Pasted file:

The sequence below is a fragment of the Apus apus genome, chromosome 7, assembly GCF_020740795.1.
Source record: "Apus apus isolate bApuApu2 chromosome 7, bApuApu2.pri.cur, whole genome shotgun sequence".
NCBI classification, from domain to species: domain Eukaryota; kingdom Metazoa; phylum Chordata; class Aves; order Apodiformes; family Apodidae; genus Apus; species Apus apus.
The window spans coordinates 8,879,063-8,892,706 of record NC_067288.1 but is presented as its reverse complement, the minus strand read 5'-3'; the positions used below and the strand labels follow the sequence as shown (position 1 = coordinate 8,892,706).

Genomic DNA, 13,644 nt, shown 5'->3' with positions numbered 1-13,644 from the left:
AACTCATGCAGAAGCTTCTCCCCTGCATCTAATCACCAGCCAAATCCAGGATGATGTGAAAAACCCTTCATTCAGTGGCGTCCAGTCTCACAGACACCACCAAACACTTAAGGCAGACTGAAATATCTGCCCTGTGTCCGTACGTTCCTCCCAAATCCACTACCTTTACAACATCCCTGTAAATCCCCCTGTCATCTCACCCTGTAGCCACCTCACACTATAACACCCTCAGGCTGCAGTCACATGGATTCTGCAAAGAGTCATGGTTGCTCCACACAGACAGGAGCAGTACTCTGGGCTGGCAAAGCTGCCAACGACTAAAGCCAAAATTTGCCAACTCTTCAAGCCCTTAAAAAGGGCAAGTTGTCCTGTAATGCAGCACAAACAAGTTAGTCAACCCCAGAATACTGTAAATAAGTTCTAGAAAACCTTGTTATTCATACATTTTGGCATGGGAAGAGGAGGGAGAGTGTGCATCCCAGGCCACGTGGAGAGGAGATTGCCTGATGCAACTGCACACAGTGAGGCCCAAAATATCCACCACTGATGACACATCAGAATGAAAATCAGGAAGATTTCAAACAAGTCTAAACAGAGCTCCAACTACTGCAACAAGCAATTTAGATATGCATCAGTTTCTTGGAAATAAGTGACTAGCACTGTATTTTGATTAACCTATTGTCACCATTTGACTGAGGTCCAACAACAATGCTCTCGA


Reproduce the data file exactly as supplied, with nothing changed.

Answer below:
The sequence below is a fragment of the Apus apus genome, chromosome 7, assembly GCF_020740795.1.
Source record: "Apus apus isolate bApuApu2 chromosome 7, bApuApu2.pri.cur, whole genome shotgun sequence".
NCBI classification, from domain to species: domain Eukaryota; kingdom Metazoa; phylum Chordata; class Aves; order Apodiformes; family Apodidae; genus Apus; species Apus apus.
The window spans coordinates 8,879,063-8,892,706 of record NC_067288.1 but is presented as its reverse complement, the minus strand read 5'-3'; the positions used below and the strand labels follow the sequence as shown (position 1 = coordinate 8,892,706).

Genomic DNA, 13,644 nt, shown 5'->3' with positions numbered 1-13,644 from the left:
AACTCATGCAGAAGCTTCTCCCCTGCATCTAATCACCAGCCAAATCCAGGATGATGTGAAAAACCCTTCATTCAGTGGCGTCCAGTCTCACAGACACCACCAAACACTTAAGGCAGACTGAAATATCTGCCCTGTGTCCGTACGTTCCTCCCAAATCCACTACCTTTACAACATCCCTGTAAATCCCCCTGTCATCTCACCCTGTAGCCACCTCACACTATAACACCCTCAGGCTGCAGTCACATGGATTCTGCAAAGAGTCATGGTTGCTCCACACAGACAGGAGCAGTACTCTGGGCTGGCAAAGCTGCCAACGACTAAAGCCAAAATTTGCCAACTCTTCAAGCCCTTAAAAAGGGCAAGTTGTCCTGTAATGCAGCACAAACAAGTTAGTCAACCCCAGAATACTGTAAATAAGTTCTAGAAAACCTTGTTATTCATACATTTTGGCATGGGAAGAGGAGGGAGAGTGTGCATCCCAGGCCACGTGGAGAGGAGATTGCCTGATGCAACTGCACACAGTGAGGCCCAAAATATCCACCACTGATGACACATCAGAATGAAAATCAGGAAGATTTCAAACAAGTCTAAACAGAGCTCCAACTACTGCAACAAGCAATTTAGATATGCATCAGTTTCTTGGAAATAAGTGACTAGCACTGTATTTTGATTAACCTATTGTCACCATTTGACTGAGGTCCAACAACAATGCTCTCGA